That second paragraph will probably be changing soon, but those columns had a tendency to stray from the field, often winding up more in politics than comics.

Topic also factors into the revenue stream because ComicMix traditionally used contextual advertising (Google Ad Words). The way contextual ads work is the ad system reads your web page and matches up ads with words/phrases used prominently on your page. Just like a search engine ranks your page (’cause Google is a search engine). With contextual advertising, you only get paid when somebody clicks on an ad, and then you get paid based on how much was bid for that ad. One of the things you learn if you talk to people who do online comics, is that comics-related terms have very low-paying rates in contextual advertising. There just doesn’t seem to be that much demand. Good old fashion display advertising where you get paid for page views is universally acknowledged as the way to go with comics material, not Pay Per Click.

Brian Alvey, the money behind ComicMix, made a fortune as the tech guy behind Weblogs, Inc. Weblogs, Inc. did a lot of celebrity blogs and had high income off contextual advertising, so he seemed to be dead-set on continuing to use it.
If you look at the departure of columnists and the insertion of more TV/Film pop culture news items, you might notice two things. 

  1. With the political talk largely removed, this fits more into an entertainment news niche.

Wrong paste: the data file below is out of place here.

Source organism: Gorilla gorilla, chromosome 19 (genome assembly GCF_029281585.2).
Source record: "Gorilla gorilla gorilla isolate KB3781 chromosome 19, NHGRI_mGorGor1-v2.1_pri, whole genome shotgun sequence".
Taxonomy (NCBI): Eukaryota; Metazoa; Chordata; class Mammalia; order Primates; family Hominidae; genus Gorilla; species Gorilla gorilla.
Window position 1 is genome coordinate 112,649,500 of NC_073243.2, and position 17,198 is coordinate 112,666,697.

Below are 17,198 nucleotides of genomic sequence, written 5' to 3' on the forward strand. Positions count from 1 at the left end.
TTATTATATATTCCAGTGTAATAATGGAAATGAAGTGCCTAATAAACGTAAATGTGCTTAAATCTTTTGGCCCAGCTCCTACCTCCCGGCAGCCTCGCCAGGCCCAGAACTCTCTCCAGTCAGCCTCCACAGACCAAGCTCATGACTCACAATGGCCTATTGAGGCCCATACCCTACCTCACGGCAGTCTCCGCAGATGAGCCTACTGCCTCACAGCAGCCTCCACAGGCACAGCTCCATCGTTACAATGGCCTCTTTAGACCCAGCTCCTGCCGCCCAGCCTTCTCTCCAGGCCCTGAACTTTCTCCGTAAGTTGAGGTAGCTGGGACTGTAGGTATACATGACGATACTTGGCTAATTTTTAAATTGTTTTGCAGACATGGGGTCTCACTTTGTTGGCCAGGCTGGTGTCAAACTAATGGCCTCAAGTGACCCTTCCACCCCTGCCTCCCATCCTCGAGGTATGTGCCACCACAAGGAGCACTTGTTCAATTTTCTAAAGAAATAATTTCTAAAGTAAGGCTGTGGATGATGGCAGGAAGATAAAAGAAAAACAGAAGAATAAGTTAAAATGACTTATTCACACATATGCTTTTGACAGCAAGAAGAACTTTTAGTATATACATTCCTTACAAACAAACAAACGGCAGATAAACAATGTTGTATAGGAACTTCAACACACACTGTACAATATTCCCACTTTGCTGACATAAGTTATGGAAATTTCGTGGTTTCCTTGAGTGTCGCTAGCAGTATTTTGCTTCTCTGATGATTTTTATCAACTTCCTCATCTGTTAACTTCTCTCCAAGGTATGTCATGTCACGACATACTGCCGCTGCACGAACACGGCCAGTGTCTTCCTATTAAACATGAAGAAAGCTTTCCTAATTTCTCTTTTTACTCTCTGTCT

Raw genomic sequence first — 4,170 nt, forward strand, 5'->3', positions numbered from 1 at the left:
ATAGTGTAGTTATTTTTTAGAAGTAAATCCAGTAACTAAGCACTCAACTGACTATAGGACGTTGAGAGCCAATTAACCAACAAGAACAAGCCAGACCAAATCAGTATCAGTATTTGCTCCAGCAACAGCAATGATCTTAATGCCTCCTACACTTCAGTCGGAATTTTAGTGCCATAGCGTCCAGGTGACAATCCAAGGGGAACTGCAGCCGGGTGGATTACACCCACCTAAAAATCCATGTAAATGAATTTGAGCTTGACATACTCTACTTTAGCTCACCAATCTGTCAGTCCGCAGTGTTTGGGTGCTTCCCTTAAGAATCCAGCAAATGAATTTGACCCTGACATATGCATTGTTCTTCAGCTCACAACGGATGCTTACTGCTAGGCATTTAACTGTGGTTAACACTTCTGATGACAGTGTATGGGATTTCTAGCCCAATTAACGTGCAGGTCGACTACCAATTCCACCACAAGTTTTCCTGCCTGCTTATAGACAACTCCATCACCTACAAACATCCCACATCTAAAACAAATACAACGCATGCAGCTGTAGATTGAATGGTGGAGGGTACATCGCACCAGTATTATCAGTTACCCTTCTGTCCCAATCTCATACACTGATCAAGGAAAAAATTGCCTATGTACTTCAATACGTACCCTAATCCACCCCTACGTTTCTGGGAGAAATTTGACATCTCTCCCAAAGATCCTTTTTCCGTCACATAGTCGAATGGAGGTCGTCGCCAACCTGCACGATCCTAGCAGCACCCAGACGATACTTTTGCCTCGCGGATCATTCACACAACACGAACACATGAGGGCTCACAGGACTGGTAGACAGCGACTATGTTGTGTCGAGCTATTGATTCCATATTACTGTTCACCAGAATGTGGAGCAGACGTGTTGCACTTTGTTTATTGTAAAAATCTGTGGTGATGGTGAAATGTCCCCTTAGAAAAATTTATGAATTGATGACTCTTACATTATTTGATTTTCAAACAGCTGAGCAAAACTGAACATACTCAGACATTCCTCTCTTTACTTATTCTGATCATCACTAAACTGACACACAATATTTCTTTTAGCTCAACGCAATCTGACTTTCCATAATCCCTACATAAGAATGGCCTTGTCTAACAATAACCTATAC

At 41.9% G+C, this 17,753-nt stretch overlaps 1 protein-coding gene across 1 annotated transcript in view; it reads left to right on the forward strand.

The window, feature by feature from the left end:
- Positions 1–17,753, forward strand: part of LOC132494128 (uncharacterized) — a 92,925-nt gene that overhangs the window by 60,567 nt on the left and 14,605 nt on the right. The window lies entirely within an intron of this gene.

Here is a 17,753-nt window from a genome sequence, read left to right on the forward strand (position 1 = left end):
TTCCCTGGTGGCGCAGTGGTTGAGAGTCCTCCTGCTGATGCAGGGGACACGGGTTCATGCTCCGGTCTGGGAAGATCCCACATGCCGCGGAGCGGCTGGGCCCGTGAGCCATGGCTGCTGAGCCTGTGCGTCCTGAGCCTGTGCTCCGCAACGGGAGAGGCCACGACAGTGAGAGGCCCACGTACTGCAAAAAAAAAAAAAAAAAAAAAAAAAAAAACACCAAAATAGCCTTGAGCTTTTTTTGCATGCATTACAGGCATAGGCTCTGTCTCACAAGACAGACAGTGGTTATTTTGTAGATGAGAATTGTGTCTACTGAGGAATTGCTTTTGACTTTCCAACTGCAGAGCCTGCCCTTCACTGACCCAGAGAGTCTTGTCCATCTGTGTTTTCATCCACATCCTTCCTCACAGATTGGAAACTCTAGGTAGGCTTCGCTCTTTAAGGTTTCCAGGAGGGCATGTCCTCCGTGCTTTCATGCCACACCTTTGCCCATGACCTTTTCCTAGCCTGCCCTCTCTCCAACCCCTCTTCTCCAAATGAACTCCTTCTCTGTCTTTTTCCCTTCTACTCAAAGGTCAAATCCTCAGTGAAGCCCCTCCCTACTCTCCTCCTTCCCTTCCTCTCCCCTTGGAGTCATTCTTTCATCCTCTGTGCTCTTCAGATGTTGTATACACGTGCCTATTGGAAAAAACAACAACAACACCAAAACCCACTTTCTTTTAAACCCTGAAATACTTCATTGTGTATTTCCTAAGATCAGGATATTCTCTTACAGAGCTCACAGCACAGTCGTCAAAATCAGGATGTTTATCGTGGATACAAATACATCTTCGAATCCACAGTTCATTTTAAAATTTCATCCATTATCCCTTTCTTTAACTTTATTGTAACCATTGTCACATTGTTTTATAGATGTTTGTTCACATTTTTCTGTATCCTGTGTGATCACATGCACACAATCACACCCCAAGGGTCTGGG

2. The added entertainment news is closer to what Alvey was monetizing at Weblogs, Inc.

I’ve also recently seen more advertising on ComicMix that might not be Pay Per Click, with TribalFusion (an ad network) showing up and a Network Solutions banner that’s in heavy rotation on a couple different ad networks, both of which could be an acknowledgement of the need to diversify the advertising mix.

It looks like somebody is at least tightening up the blog portion of ComicMix. The webcomics portion, which is by far the most unique and interesting one, is still horribly neglected from a business perspective, and as solid as it is creatively, I can’t call the webcomics portion a serious business effort at this time. Of course, that might also be why the webcomics aren’t mentioned on the “About” page.

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  1. Well, let’s be fair, there’s only so much any one columnist can write about comics. 🙂 When I was hired as a columnist I was told to make my column about anythnig that suited my fancy, and that it wouldn’t be a problem not talking solely about comics. And yet, I’ve done comics reviews, I’ve talked about living with a comics pro, I’ve plugged Friends of Lulu and other organizations working to better the status of women in the industry, etc. etc. And do you know something? Almost all of my comics-specific columns got almost ZERO comments. So it’s not like there was a tremendous amount of incentive from readers to only write about comics.